I have an acquaintance who retired a few yrs. ago.  He is 71 and remodels bathrooms, on his own.  He doesn't need the money.  He likes the physical work, and the creative aspect of the work.  He works at his own pace which is surprisingly fast. 

 

I seldom see medical Drs. retire.  Many go to reduced hours or shared work arrangements. 

 

Which brings me back to the first post: Why is this young couple worried about money in the first place when he likely will never retire anyways?

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This is a very interesting topic because everything is so relative to your surroundings. I am a  currently a two income earning physician family and can appreciate the skewed perspective the interviewee comes from. It isn't just Keeping up with the Jones' , it becomes what is social norm.

I grew up in a wealthy family(my father was a doctor) but thought at a young age my dad was cheap because he made me work for all my discretionary spending and "only" bought me a used Suzuki Swift at 16 yrs old.

 

When in medical school, I travelled in summers working off my "free money" credit line and went to underdeveloped areas like India and Southeast Asia. Very quickly I realized that the "poor" in Canada are wealthy by third world standards. I quickly saw most things as a waste of money in a relative sense and became ultra frugal.

 

Slowly as I have began working I see a slow creep of upper class mentality affecting myself and my wife in a relative sense. We still rent, drive modest cars and save ~75% of our income, but I still find myself justifying expenses by saying its only an hour's work equivalent. I also feel constant pressure from my middle class friends for not "living it up".

 

I should qualify this post by disclosing I do feel rich mainly because we never have to worry about money, although I'm not financially free and could stop working. I just think wealth/money psychology is so interesting as it is so relative based on individual perspectives.

 

Hi Triple,

 

You should thank your father for doing what he did.  Too many kids grow up with the wrong perspective.  Yesterday, I was driving with my brother, and this young kid was driving a Lamborghini Gallardo convertible.  Nothing unusual in Vancouver, as too many spoilt children can be found driving around in the expensive cars their parents bought them, because it's much easier to do that than to be a responsible parent actually active in their children's lives. 

 

Many of these children are satellite children...parents live back in another country, while their children grow up here alone in a big house, lots of money and no parents around.  You need transportation, let me buy you a Ferrari!  You hungry, don't worry I left a ton of money in your checking account, just go buy something to eat.  You need clothes, go to Robson Street and buy luxury. 

 

Anything about responsibility to community...no.  Anything about giving back to society...no.  Anything about being self-sustaining and standing on your own two legs...no.  Kid's car gets confiscated for reckless driving...no worries, buy them another Ferrari.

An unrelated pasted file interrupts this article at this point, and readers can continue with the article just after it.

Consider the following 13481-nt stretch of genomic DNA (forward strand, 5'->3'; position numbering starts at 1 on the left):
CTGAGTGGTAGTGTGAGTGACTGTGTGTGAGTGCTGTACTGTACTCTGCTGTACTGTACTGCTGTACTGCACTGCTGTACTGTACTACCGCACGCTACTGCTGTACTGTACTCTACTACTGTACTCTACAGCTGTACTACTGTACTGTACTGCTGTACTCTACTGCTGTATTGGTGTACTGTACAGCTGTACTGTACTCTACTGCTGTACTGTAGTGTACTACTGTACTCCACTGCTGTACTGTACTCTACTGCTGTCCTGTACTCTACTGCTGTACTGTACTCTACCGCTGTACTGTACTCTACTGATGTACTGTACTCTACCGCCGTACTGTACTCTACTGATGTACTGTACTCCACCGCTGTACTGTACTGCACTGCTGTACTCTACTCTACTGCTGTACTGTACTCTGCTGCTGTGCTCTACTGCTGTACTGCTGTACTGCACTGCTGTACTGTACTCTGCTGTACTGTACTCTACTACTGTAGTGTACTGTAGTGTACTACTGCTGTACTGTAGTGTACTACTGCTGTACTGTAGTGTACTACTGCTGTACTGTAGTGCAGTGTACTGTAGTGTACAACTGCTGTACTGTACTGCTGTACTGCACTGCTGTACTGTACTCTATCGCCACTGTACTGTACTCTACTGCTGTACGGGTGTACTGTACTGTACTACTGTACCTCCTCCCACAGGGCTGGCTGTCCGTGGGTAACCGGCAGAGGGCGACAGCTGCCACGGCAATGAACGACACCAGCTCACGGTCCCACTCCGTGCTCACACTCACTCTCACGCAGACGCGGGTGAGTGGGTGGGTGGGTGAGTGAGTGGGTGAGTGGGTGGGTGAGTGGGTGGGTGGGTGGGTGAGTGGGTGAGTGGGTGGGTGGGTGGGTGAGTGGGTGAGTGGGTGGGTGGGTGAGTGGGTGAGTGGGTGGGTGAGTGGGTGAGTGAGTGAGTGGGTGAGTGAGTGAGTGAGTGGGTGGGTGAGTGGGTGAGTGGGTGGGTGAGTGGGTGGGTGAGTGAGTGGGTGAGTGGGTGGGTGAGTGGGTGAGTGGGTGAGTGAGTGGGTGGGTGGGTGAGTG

For every one of those parents, I hope there is another one like yours to counter balance!  "No" is a very tough word for parents to say, but the alternative could create a very undesirable population.  Cheers!   

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P.S. I no longer work on cars, mostly because I cant actually tell whats in there anymore.  I was never much good at it anyway.

 

ha! yeah - I used to work on my own cars - until the day I decided to change the clutch on an MGBGT I owned that had overdrive. the only way to do it was to take the entire engine out. That was my first engine removal and I managed it, and replacing the clutch in a day. Took me 4 days to put the damn thing back together... a lesson learned there...  I now have a Volvo twin turbo and I have no idea what 3/4 of the things under the hood do... nor do I wish to!

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Uccmal,

 

I agree medical doctors rarely retire but the reasons vary. A portion (mainly surgeons) derive most of their sense of self worth from their profession and continue long after what is needed for financial reasons. Often their insane hours and dedication has led their personal relationships to suffer and they don't have hobbies because they never had free time.

Another portion have balanced lives but love what they do and the mental stimulation they derive from it. They often work reduced hours but will work into their 60-70's

Another portion (more than you would think) take on heavy debt burdens acquiring possessions and need to keep working in their 60's as they need to pay for their mansions and boats.

 

I hope to be in the 2nd category and continuing to work for pleasure but not for financial reasons by my early 40's. I don't like being dependant on the income because our government can be highly unpredictable in its approach to health care and our medical system is on an unsustainable path.

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Parsad,

 

I agree! I'm extremely happy my father instilled some basics tenants of understanding hard work and not being spoon fed. I still recognize my path in life had sustained advantages over others, but most of where I'm at today came through hard work and some luck.